SANNOH v. HORIZON HOUSE
MEMORANDUM AND/OR OPINION. SIGNED BY HONORABLE WENDY BEETLESTONE ON 9/19/2017. 9/20/2017 ENTERED AND COPIES E-MAILED.(kp, )
IN THE UNITED STATES DISTRICT COURT
FOR THE EASTERN DISTRICT OF PENNSYLVANIA
FRANK SANNOH ,
HORIZON HOUSE, INC.,
The question before the Court is whether Defendant Horizon House, Inc.’s (“Horizon”)
firing of Plaintiff Frank Sannoh, a Liberian-American who was 51 years old at the time he was
terminated, was in retaliation for his retaining an attorney to explore suing Horizon and to
represent him in the grievance process that followed. His retaliation suit is brought pursuant to
Title VII of the Civil Rights Act of 1968 (“Title VII”), 42 U.S.C. § 2000e et seq; the Civil Rights
Act of 1866 and the Civil Rights of 1870, as amended 42 U.S.C. § 1981 (“§ 1981”); the Age
Discrimination in Employment Act (“ADEA”), 29 U.S.C. § 621 et seq.1; and the Pennsylvania
Human Relations Act (“PHRA”), 43 Pa. Stat. § 951 et seq. Defendant has moved for summary
judgment on all of Plaintiff’s retaliation claims.2 The motion shall be granted in full.
“[S]ummary judgment is appropriate where there is ‘no genuine dispute of material fact’
and the moving party is ‘entitled to judgment as a matter of law.’” Alabama v. North Carolina,
560 U.S. 330, 344 (2010) (quoting Fed. R. Civ. P. 56(c)). “A genuine issue is present when a
The Complaint does not explicitly cite to the ADEA. However, Plaintiff attached to the Complaint a Notice of
Right to Sue from the United States Equal Employment Opportunity Commission authorizing suit under the ADEA.
Accordingly, the Court shall construe the Complaint as including an ADEA retaliation claim.
Plaintiff’s Complaint also asserts claims for national origin discrimination and age discrimination. However, the
parties have stipulated to dismissal of these claims.
reasonable trier of fact, viewing all of the record evidence, could rationally find in favor of the
non-moving party in light of his burden of proof.” Doe v. Abington Friends Sch., 480 F.3d 252,
256 (3d Cir. 2007) (citing Celotex Corp. v. Catrett, 477 U.S. 317, 322-26 (1986); Anderson v.
Liberty Lobby, Inc., 477 U.S. at 242, 248-52 (1986)). “The non-moving party may not merely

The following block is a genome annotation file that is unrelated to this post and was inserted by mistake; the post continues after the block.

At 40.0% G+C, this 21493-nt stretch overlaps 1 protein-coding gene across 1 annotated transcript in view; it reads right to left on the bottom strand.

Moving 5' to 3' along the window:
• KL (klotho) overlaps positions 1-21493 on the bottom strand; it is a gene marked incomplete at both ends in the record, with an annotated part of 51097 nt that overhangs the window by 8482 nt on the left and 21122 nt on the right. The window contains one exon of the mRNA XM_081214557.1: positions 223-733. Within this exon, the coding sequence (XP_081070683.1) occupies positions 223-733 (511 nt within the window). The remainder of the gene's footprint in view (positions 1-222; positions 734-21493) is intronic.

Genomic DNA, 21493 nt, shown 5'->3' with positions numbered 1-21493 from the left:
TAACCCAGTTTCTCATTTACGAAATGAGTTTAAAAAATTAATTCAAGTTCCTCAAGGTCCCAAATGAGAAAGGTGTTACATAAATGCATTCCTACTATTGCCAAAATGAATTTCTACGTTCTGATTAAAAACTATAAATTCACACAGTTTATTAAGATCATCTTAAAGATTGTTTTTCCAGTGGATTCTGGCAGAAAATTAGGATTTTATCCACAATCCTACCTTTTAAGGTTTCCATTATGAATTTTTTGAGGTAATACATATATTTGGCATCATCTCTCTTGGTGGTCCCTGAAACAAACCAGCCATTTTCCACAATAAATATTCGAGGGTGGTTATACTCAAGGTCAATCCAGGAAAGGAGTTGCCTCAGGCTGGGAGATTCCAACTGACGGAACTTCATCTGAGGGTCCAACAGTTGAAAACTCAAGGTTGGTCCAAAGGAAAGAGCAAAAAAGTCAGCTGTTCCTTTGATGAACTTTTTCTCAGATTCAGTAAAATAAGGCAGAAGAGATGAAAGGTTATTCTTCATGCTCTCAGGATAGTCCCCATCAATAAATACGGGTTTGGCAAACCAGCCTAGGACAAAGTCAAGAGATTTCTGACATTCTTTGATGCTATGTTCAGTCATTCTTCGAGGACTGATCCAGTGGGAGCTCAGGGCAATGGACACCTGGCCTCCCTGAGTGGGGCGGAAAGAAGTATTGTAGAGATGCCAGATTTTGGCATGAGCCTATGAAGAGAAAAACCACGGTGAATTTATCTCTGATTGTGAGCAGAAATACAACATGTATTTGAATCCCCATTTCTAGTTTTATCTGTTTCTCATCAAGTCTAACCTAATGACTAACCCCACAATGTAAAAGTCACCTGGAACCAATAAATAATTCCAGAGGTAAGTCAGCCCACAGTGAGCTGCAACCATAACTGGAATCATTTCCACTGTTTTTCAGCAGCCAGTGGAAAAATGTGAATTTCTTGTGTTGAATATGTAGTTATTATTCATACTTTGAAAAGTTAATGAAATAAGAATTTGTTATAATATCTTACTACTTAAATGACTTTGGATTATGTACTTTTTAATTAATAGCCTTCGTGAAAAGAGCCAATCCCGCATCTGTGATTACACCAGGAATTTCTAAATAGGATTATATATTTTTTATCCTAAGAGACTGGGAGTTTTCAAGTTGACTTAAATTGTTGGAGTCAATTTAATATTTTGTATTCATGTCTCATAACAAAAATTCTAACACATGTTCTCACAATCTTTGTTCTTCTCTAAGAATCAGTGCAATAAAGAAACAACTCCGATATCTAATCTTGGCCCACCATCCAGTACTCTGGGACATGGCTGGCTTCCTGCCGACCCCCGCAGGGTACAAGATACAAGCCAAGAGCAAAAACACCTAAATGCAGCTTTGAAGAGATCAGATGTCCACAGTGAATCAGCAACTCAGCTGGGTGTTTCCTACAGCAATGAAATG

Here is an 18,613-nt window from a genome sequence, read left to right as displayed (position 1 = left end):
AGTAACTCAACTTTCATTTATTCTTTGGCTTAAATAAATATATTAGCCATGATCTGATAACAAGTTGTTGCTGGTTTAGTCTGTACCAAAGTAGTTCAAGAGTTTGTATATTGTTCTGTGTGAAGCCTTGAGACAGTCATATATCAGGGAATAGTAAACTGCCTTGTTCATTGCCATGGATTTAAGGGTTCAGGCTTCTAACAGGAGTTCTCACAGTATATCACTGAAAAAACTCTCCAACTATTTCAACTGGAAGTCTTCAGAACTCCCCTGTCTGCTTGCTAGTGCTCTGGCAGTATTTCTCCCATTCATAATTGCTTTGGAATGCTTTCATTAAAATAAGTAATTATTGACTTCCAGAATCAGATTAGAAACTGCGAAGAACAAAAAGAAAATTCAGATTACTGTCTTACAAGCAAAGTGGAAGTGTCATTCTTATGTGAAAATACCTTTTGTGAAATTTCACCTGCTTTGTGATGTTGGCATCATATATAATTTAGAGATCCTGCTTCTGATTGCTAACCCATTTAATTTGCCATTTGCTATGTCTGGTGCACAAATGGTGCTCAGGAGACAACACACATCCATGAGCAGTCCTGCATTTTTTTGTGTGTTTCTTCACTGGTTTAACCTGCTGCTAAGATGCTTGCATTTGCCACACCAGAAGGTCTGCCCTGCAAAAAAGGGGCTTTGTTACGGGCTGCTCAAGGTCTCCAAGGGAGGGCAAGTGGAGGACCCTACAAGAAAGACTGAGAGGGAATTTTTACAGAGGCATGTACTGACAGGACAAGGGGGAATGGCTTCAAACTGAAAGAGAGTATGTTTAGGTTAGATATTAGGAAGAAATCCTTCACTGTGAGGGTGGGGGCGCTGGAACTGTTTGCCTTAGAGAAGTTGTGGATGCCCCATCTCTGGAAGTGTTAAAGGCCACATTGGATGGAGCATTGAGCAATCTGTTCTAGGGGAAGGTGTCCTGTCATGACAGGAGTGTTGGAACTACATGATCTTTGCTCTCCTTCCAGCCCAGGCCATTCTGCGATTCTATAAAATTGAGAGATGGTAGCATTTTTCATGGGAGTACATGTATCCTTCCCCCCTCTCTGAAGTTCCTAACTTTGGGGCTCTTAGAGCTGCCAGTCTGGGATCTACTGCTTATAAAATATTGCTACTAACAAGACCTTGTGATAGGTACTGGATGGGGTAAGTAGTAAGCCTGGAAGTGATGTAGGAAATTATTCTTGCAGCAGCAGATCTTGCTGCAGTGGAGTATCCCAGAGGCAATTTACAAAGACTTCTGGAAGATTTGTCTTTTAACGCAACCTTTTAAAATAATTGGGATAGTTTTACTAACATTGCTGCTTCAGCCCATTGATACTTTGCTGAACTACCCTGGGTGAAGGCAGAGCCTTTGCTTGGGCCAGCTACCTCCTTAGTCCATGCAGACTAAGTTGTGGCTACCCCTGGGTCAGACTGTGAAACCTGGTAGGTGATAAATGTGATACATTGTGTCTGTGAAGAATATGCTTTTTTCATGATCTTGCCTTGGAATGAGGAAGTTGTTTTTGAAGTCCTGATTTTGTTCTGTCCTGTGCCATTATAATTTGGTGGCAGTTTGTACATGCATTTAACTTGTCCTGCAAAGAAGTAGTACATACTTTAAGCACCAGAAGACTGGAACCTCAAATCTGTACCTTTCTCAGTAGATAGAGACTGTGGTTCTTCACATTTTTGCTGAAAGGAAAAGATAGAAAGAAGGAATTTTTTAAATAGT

deny the allegations in the moving party’s pleadings; instead he must show where in the record
there exists a genuine dispute over a material fact.” Doe, 480 F.3d at 256 (citing Celotex, 477
U.S. at 322-26). In ruling on a motion for summary judgment, a court must “view the facts in
the light most favorable to the non-moving party and draw all reasonable inferences in that
party’s favor.” Burton v. Teleflex Inc., 707 F.3d 417, 425 (3d Cir. 2013).
Plaintiff’s job as a Residential Advisor at Horizon required that each year he attend
“Infectious Disease Control” (“IDC”) training. All parties agree that, up until 2015, he
completed the training but in that year he did not. Plaintiff admits that it was his responsibility to
get the training but maintains that, in 2015, he did not receive timely notice of the training. In
late March of 2015, Horizon sent Plaintiff a letter notifying him that because he had not
completed the required IDC training, he would be placed on unpaid suspension starting on
March 31, 2015. The letter went on to state that if Plaintiff did not complete the training within
five days, Horizon would conclude that he had voluntarily resigned and his position would be
“discontinued.” Plaintiff says he did not receive the letter until after the time for compliance had
passed. Nevertheless, on April 13, 2015, Horizon sent him a letter again outlining his failure to
complete the training and accepting his “voluntary resignation” effective April 8, 2015.
Plaintiff then retained counsel who sent a letter to Horizon dated April 17, 2015 asserting
that Plaintiff was part of a protected class under Title VII and that he was accordingly “entitled
to an investigation.” The letter sought Plaintiff’s reinstatement and raised the issue of whether
Horizon had provided Plaintiff with adequate notice about the need to attend IDC training. The
letter added, “All of your actions on their face, although harsh, appear to be permissible under
employment law. However, in my mind they appear a little heartless.”
On April 20, 2015, Horizon mailed to Plaintiff a document titled “Grievance Process
(When Problems Arise),” which contained a description of the internal procedure for reviewing
employee complaints. A cover letter described the process as confidential, which meant that
“external parties” were not permitted to participate. Days later, Plaintiff’s counsel e-mailed
Defendant, acknowledging that “there [was] a process involved in grieving,” but again seeking
On April 29, 2015, Horizon sent Plaintiff a letter informing him that it had received his
attorney’s letter; reminding him of the “formal grievance process”; and noting, again, that the
process “[did] not permit external parties to participate.” The letter concluded that, given the
Plaintiff’s “decision to not follow [Defendant’s] grievance process and to retain counsel,
[Defendant] will consider this grievance closed.” Both Plaintiff and his attorney informed
Horizon that Plaintiff was willing to participate in the grievance process without the involvement
of any third parties. However, on May 8, 2015, counsel for Horizon informed counsel for
Plaintiff that the grievance process would remain closed.